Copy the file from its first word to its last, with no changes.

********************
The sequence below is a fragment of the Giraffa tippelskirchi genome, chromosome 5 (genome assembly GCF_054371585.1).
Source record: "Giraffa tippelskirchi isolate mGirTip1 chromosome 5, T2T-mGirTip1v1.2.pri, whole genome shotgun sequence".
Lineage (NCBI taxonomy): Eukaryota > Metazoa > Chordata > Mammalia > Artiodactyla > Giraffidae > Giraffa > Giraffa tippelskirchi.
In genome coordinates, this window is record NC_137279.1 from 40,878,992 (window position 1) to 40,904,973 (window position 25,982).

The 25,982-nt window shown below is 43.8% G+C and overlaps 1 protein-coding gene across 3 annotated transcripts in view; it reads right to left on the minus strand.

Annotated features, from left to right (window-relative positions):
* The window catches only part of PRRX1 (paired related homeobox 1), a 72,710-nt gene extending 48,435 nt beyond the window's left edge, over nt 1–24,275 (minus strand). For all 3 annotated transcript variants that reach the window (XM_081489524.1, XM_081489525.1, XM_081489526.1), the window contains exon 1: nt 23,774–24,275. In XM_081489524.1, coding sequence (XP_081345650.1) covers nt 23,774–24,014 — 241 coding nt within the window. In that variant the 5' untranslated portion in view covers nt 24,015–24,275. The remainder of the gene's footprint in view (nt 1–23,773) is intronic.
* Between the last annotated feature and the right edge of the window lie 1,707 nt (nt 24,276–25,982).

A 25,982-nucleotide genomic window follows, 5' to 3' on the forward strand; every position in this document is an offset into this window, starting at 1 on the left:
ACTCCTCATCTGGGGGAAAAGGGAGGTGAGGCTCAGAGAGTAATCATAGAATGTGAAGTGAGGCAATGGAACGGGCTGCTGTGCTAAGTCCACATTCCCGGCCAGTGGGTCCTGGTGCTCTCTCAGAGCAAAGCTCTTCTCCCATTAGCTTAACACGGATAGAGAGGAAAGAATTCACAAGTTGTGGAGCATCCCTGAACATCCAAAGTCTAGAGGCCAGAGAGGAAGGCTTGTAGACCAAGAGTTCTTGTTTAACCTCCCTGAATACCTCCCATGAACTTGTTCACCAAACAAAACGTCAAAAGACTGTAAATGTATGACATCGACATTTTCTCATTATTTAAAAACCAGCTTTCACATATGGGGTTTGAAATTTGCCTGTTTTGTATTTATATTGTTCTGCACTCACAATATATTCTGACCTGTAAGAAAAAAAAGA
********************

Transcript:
The sequence below is a fragment of the Giraffa tippelskirchi genome, chromosome 5 (genome assembly GCF_054371585.1).
Source record: "Giraffa tippelskirchi isolate mGirTip1 chromosome 5, T2T-mGirTip1v1.2.pri, whole genome shotgun sequence".
Lineage (NCBI taxonomy): Eukaryota > Metazoa > Chordata > Mammalia > Artiodactyla > Giraffidae > Giraffa > Giraffa tippelskirchi.
In genome coordinates, this window is record NC_137279.1 from 40,878,992 (window position 1) to 40,904,973 (window position 25,982).

The 25,982-nt window shown below is 43.8% G+C and overlaps 1 protein-coding gene across 3 annotated transcripts in view; it reads right to left on the minus strand.

Annotated features, from left to right (window-relative positions):
* The window catches only part of PRRX1 (paired related homeobox 1), a 72,710-nt gene extending 48,435 nt beyond the window's left edge, over nt 1–24,275 (minus strand). For all 3 annotated transcript variants that reach the window (XM_081489524.1, XM_081489525.1, XM_081489526.1), the window contains exon 1: nt 23,774–24,275. In XM_081489524.1, coding sequence (XP_081345650.1) covers nt 23,774–24,014 — 241 coding nt within the window. In that variant the 5' untranslated portion in view covers nt 24,015–24,275. The remainder of the gene's footprint in view (nt 1–23,773) is intronic.
* Between the last annotated feature and the right edge of the window lie 1,707 nt (nt 24,276–25,982).

A 25,982-nucleotide genomic window follows, 5' to 3' on the forward strand; every position in this document is an offset into this window, starting at 1 on the left:
ACTCCTCATCTGGGGGAAAAGGGAGGTGAGGCTCAGAGAGTAATCATAGAATGTGAAGTGAGGCAATGGAACGGGCTGCTGTGCTAAGTCCACATTCCCGGCCAGTGGGTCCTGGTGCTCTCTCAGAGCAAAGCTCTTCTCCCATTAGCTTAACACGGATAGAGAGGAAAGAATTCACAAGTTGTGGAGCATCCCTGAACATCCAAAGTCTAGAGGCCAGAGAGGAAGGCTTGTAGACCAAGAGTTCTTGTTTAACCTCCCTGAATACCTCCCATGAACTTGTTCACCAAACAAAACGTCAAAAGACTGTAAATGTATGACATCGACATTTTCTCATTATTTAAAAACCAGCTTTCACATATGGGGTTTGAAATTTGCCTGTTTTGTATTTATATTGTTCTGCACTCACAATATATTCTGACCTGTAAGAAAAAAAAGA